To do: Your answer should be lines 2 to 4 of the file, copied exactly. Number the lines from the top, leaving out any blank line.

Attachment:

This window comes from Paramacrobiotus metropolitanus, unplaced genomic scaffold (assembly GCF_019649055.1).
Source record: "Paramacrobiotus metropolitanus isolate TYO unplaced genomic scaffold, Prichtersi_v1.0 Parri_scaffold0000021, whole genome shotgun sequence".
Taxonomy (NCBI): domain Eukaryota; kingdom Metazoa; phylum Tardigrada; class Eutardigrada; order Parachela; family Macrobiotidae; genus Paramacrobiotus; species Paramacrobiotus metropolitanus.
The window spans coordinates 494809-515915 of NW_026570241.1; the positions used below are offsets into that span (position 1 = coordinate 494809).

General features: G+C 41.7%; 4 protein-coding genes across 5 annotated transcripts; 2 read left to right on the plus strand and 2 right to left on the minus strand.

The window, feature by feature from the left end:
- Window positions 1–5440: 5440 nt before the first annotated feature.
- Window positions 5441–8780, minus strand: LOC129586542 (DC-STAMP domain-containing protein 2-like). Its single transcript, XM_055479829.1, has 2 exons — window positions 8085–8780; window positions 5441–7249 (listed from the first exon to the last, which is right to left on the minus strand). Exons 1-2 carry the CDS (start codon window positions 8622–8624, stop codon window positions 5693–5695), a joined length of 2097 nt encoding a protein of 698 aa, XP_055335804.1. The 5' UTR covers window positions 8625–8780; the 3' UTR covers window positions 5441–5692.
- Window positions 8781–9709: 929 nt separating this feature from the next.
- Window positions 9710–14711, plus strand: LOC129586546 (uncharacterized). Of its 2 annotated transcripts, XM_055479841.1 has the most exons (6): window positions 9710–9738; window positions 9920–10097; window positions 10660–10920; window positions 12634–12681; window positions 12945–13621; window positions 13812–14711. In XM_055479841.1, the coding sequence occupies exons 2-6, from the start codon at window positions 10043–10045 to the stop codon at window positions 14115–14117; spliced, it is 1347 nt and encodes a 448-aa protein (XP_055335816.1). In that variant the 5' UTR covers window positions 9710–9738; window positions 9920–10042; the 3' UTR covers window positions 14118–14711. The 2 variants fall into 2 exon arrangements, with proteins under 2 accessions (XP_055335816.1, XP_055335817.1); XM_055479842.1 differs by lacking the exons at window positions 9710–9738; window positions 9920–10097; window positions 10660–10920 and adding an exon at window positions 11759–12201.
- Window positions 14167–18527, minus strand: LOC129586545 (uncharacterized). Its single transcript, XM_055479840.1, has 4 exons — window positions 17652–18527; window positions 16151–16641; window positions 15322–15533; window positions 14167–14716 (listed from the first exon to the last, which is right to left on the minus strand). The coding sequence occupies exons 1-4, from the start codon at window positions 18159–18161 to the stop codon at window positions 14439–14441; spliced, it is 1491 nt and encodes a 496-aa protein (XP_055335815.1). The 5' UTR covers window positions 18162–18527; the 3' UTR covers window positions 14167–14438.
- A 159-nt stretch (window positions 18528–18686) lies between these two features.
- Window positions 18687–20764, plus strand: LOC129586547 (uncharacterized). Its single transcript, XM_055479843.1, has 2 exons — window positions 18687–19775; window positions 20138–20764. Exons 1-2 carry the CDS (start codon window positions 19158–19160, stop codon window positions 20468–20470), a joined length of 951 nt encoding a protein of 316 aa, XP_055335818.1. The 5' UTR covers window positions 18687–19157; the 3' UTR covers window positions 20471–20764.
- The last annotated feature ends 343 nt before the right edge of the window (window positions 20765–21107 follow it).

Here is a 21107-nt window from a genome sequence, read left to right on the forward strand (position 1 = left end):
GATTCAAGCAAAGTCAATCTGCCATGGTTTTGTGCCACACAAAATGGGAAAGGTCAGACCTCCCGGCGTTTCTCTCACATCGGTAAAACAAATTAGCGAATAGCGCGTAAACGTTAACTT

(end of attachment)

Source record: "Paramacrobiotus metropolitanus isolate TYO unplaced genomic scaffold, Prichtersi_v1.0 Parri_scaffold0000021, whole genome shotgun sequence".
Taxonomy (NCBI): domain Eukaryota; kingdom Metazoa; phylum Tardigrada; class Eutardigrada; order Parachela; family Macrobiotidae; genus Paramacrobiotus; species Paramacrobiotus metropolitanus.
The window spans coordinates 494809-515915 of NW_026570241.1; the positions used below are offsets into that span (position 1 = coordinate 494809).